●  Public services are too centralised and individualised

●  ‘Social solutions’ are growing through the cracks in the Attlee settlement

●  We need a place-based model of public services which draws on the huge resources oflocal communities

I argued in the previous post (Proposition 7) that we need a more social economy, in which businesses deliberately pursue a purpose beyond themselves and their owners’ profits.

We also need a more ‘social’ public sector. Currently, for all the enormous public benefit they deliver, public services are deeply wasteful and deeply disempowering of individuals and families, of the staff who work in them and of the communities they serve. This is because they are too centralised, too siloed, too rationed, too individualised, and too reactive.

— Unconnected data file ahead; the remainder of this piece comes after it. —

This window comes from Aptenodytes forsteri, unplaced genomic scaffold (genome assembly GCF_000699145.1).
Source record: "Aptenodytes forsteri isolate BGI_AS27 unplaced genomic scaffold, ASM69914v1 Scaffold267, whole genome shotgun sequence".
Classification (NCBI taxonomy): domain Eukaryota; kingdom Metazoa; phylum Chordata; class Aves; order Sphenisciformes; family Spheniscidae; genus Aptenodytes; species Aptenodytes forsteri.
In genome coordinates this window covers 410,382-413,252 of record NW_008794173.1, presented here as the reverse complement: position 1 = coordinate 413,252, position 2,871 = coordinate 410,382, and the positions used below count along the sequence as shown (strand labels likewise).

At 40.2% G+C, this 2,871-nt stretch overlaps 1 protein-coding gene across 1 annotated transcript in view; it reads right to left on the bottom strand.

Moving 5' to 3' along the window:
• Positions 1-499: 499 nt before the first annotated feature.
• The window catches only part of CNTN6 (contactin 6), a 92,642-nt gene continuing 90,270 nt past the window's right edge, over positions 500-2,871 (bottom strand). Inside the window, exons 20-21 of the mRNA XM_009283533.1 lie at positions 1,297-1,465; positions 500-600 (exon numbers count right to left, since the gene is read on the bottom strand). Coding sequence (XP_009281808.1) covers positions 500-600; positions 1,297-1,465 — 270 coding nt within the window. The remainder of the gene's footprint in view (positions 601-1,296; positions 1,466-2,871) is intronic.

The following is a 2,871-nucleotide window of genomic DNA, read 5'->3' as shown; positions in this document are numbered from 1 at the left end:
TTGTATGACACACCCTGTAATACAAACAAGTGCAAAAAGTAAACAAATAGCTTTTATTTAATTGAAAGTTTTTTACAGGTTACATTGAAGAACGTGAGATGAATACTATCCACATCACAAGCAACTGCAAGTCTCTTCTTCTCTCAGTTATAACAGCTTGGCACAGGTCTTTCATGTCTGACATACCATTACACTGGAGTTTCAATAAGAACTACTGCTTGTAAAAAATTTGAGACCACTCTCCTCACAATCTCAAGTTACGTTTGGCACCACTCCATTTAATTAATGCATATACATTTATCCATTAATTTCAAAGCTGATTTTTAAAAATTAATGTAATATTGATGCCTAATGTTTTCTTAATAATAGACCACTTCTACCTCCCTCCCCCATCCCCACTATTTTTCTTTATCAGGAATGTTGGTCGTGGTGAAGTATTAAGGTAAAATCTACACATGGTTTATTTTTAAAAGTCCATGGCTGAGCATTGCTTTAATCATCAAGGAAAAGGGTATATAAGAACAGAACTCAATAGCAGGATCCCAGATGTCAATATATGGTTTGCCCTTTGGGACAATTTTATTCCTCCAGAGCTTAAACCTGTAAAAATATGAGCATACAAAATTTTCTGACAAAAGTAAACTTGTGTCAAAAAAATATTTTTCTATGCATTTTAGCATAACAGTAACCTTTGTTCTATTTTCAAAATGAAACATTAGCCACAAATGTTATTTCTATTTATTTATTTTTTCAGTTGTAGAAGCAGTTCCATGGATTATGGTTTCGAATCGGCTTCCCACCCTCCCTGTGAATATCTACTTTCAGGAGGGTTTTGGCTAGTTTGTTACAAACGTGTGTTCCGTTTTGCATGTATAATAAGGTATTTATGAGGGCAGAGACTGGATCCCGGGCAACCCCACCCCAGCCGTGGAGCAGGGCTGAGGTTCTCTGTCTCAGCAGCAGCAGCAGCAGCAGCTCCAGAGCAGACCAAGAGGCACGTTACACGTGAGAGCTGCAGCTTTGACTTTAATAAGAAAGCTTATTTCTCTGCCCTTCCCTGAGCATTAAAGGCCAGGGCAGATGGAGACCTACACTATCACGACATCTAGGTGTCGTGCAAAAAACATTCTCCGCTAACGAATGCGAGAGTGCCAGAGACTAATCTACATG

Public services are too centralised. The structures of the welfare state remain largely those created by Clement Attlee’s postwar government. This was an era of professional authority when the men in bowler hats or white coats knew best, and the recipients of services were expected to be grateful for what they got. And so we have large Whitehall departments responsible for organising comprehensive, universal services, meeting all the needs of all the people.

Public services are too siloed. These departments meet at the top, via their ministers, round the Cabinet table. But on the ground, where it matters, they belong to different fiefs, accountable upwards through a dense bureaucracy and unable to collaborate or pool resources.